Guelder Rose – plant in wet sites, on woodland edges, same family as the elder and honeysuckle. Berries provide food to wildlife, bullfinches and thrushes. This shrub can grow up to 4meteres, but doesn’t have a long life. Many parts are poisons, bark, leaves and berries.
Rowan; allowing a Rowan to grow as a stand-alone tree within a hedge can add great biodiversity and texture. Its leaves are a food source to caterpillars, the flowers supports pollinators and the berries support a wide range of birds in the autumn, including mistlethrush, redwing and waxwing.
Dog Rose – This species is planted sparingly throughout a hedge, one plant per 20-30meters, owing to its suckering nature. If too many were planted it would take over the hedge and suffocate the other species. However it is worth including in the hedge for it provides nectar to pollinators and the berries are fed on by Blackbirds, redwings, and waxwings.
Dog Wood - a small native shrub, with a southerly bias, again planted sparingly. This shrub adds colour to the hedge and is fed on by to insects, birds and mammals.
Crab Apple – the ancestor to the cultivated cider apple species, it is a shrub or tree, growing to 10 meters with a life span of 100 years. It is a great species to add to a hedgerow as the leaves provide food for moths, and the long flowering period provide pollen and nectar to insects, supporting an important pollinator bee community. The fruits don’t ripen until October provide food to wildlife going into winter, birds and mammals.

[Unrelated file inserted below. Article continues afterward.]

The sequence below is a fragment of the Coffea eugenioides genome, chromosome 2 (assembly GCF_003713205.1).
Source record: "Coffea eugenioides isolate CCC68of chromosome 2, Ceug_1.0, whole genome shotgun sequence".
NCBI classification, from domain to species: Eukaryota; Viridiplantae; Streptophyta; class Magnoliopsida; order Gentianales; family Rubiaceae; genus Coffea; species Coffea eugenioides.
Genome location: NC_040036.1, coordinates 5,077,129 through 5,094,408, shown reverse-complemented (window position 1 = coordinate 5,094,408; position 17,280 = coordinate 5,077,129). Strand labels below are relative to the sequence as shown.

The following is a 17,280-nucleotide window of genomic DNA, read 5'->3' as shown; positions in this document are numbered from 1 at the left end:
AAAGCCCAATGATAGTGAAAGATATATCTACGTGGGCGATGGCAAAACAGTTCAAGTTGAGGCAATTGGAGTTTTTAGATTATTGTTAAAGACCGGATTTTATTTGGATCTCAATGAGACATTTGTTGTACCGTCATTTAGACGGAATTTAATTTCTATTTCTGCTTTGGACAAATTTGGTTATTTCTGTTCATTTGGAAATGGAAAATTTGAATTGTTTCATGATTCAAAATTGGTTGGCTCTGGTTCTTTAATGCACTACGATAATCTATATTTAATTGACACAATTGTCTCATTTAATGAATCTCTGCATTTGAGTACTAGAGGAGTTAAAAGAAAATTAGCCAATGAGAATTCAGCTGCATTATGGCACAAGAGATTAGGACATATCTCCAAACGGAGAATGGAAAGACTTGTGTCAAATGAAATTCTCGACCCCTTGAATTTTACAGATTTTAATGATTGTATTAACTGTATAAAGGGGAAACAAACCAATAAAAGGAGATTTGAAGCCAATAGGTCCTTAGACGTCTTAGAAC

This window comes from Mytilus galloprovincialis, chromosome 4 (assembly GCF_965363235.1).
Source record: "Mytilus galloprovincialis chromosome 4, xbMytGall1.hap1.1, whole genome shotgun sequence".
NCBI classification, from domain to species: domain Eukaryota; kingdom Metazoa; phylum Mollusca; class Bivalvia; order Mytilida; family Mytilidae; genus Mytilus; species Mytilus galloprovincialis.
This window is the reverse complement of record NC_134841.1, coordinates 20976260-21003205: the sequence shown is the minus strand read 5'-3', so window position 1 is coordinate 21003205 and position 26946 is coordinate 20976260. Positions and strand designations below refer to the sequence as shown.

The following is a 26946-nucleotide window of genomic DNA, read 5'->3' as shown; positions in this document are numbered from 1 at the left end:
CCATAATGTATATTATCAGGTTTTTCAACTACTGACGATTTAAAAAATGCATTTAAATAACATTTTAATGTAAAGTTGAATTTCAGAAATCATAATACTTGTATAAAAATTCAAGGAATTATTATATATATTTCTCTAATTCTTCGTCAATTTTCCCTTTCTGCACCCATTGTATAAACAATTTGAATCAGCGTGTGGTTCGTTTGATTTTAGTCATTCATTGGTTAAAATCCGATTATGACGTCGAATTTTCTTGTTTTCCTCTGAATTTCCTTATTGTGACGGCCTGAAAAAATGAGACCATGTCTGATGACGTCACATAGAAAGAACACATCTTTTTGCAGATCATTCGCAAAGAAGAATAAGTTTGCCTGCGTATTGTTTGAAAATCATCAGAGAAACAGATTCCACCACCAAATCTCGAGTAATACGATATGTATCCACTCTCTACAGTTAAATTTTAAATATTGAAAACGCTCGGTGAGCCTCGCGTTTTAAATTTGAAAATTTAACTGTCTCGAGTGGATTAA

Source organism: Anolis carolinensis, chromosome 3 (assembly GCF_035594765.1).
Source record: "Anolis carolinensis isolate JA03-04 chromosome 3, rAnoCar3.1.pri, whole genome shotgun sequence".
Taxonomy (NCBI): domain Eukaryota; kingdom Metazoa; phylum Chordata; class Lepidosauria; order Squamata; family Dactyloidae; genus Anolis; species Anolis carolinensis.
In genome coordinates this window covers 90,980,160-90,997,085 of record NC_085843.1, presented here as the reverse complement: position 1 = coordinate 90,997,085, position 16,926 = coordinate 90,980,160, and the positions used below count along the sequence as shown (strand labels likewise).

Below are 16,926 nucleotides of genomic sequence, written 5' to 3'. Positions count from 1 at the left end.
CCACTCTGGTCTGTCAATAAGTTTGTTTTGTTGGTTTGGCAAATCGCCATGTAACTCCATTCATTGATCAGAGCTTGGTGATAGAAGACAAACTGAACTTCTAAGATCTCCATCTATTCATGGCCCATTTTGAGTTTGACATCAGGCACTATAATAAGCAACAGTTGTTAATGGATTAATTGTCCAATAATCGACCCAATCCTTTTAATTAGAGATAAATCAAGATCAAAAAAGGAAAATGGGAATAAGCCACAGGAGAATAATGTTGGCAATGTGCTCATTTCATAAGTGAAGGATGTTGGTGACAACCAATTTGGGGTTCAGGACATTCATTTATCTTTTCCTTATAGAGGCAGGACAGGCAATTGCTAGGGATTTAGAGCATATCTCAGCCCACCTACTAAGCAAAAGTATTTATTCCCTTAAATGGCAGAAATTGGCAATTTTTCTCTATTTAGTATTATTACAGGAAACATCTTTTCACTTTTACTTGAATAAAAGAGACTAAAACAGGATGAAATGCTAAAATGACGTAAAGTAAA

Planting a hedgeWhen planting a hedge you want 5/6 plants per meter, in staggered lines, see diagram below, with each meter comprising a different species. This will create a thick and robust hedge made up of many individual plants. You want to allow your hedge to bush out at least 50cm from the centre, so allow for this in your plans.
To give the hedge saplings the best start they are protected from the wind and browsing with plastic tree guards and a wood stake for support. It will take a few years for the plants to outgrow the plastic spiral guards and reach a height were they are safe from browsing. Once this has happened remove the plastic guards and stakes and recycle/reuse were possible. The guards if left on to long will start to damage and inhibit the proper growth of the hedge/tree.
Many organisations are encouraging tree and hedge planting with communities able to access free tree packs from The Woodland Trust, https://www.woodlandtrust.org.uk/plant-trees/free-trees/ and The Conservation Volunteers, If you want to see more hedges and biodiversity in your area, why not get your local community or school to order some free tree packs and get planting. If you need any advice on getting started with hedge planting or management don’t hesitate to contact the Ranger Service at FCCT.
Blog contributed by Nicola Williamson FCCT Countryside Ranger. (28/1/19)